How to Calculate Overtime: Guidelines for Hourly & Salaried Employees
As a business owner, you’re responsible for making sure your employees are fairly compensated for their time and effort. How much you decide to pay your employees is determined by both your own judgment and by legal requirements such as minimum wage laws and the Fair Labor Standards Act (FLSA). But how much an employee is owed can become complicated, especially if they put in extra effort and work overtime. Overtime pay can seem simple on the surface, but additional factors can make it a challenge to calculate.
When looking at how to calculate overtime, including how to calculate overtime percentage, it’s important to start from the beginning. The standard work week is 40 hours of work time. Employees who are paid an hourly rate will earn this rate for each hour worked, up to 40. For each hour over 40 that they work in a given week, they will earn an overtime rate, which is at least 1.5 times their regular hourly rate. This is the simplest form of overtime pay.
Some employees’ work schedules can change from one week to the next. Some weeks they may work more than 40 hours, other weeks, they may work less. It can be so variable that it’s difficult to determine just how many hours will be worked in a given week, but for those weeks that the employee clocks in over 40 hours, overtime may still be owed.
For employees with variable hours from week to week, both employer and employee may agree to an overtime rate of 0.5 of their regular hourly rate. However, to qualify for this special rate, very specific criteria, laid out in the FLSA, must be met.
Many employers provide additional benefits to their employees beyond just a paycheck, which can affect how to calculate overtime for them. Providing bonuses, commissions, and other types of additional compensation besides payment for services rendered must be included in the calculation of an employee’s overtime pay.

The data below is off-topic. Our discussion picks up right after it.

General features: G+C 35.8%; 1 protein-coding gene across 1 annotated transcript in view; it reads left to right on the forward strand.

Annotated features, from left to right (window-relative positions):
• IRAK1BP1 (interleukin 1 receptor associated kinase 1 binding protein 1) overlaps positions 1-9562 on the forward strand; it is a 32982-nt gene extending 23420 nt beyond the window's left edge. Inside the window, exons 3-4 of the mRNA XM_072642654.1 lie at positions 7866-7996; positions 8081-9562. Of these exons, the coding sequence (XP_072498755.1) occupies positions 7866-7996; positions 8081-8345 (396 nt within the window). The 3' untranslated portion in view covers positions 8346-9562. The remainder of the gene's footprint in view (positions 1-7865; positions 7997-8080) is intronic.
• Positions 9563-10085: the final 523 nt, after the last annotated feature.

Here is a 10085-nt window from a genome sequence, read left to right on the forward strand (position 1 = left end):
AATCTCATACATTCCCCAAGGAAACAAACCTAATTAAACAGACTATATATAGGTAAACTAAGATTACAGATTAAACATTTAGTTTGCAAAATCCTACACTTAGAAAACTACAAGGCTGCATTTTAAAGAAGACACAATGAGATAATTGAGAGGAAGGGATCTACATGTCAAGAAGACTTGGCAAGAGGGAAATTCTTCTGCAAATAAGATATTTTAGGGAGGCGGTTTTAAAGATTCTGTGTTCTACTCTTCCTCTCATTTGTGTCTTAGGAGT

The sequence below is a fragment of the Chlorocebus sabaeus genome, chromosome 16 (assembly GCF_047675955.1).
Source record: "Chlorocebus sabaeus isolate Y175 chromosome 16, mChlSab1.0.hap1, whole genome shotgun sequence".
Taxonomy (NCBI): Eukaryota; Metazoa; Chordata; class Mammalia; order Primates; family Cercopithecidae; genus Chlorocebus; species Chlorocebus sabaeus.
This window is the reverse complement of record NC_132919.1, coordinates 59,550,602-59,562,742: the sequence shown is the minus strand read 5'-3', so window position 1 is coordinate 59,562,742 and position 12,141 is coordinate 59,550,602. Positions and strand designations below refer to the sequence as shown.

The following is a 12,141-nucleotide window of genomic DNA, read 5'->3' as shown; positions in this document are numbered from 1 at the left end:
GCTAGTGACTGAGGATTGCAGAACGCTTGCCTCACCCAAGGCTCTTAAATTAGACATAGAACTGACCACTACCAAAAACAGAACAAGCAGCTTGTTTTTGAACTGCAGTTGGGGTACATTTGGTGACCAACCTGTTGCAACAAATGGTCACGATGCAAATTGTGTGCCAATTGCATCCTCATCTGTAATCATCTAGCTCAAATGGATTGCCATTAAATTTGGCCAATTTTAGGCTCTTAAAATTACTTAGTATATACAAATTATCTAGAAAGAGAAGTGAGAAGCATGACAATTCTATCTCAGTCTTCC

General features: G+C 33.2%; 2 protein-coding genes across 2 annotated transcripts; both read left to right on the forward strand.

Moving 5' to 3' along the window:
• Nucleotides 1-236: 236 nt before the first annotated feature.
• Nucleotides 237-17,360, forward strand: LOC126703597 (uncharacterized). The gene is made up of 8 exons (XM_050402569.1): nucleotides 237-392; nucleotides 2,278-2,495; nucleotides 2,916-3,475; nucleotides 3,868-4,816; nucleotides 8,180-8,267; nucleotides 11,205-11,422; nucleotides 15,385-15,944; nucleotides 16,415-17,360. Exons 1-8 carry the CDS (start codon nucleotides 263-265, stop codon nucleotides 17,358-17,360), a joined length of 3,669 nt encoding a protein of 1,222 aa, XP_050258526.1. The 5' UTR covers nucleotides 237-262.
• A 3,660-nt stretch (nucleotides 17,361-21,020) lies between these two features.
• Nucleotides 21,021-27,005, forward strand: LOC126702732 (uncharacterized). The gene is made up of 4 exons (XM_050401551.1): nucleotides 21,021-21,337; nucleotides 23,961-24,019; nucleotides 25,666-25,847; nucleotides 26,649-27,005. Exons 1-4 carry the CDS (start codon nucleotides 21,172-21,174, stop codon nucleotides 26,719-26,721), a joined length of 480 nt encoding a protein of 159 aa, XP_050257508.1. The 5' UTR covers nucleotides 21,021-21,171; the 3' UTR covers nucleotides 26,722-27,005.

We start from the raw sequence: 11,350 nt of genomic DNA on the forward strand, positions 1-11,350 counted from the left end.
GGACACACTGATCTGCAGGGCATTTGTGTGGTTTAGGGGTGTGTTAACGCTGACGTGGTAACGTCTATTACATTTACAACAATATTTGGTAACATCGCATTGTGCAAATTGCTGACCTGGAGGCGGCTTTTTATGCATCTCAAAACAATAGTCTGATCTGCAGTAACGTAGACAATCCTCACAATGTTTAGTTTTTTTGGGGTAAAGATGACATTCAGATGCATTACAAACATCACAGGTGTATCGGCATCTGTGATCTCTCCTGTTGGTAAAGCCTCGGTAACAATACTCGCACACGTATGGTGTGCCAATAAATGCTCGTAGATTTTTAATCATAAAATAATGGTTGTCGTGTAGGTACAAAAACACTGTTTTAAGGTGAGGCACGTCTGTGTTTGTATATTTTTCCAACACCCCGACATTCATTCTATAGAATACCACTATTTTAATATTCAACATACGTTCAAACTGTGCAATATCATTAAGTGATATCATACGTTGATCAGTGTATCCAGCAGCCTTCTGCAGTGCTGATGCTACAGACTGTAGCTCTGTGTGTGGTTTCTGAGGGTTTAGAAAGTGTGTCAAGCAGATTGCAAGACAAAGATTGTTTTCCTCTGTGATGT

Laws Beyond the FLSA
While the FLSA sets the rules on what’s required by federal law, these may not be the only rules you as an employer must follow when compensating employees for overtime. Some states have labor laws that include requirements regarding overtime pay, and some locales have these labor laws, too. It’s important to find out what your federal, state, and local labor law requirements are to make sure you’re in compliance with them all.
While this may seem complicated already, if the employee is salaried, it becomes even more complex. A salaried employee, i.e., one who is paid a certain minimum amount regardless of hours worked, may be exempt from overtime due to the guarantee of getting an agreed-upon wage regardless of work hours. However, there are some employees who still receive overtime, even if they’re salaried.
While what determines if an employee is exempt or not can be hard to determine, but most exempt employees match the following criteria:
- The employee earns over $35,568 per year ($684 per week).
- The employee receives a guaranteed minimum pay regardless of time worked.
- The employee performs one or more exempt duties, such as supervising other employees, doing intellectual work, or performing support operations.
Even if these criteria are met, it’s important to get legal counsel to make sure an employee is exempt or not. Failure to provide overtime pay where it’s owed can lead to legal trouble.
The Consequences of Unpaid Overtime
If an employer fails to pay overtime when and to whom it’s owed, there can be legal consequences. You will most likely be required to issue retro pay to the employees who haven’t been paid overtime properly, as well as potentially pay liquidated damages to them. You may also face legal fines of up to $10,000. Finally, if you repeatedly fail to properly compensate employees for overtime, you may be threatened with imprisonment.
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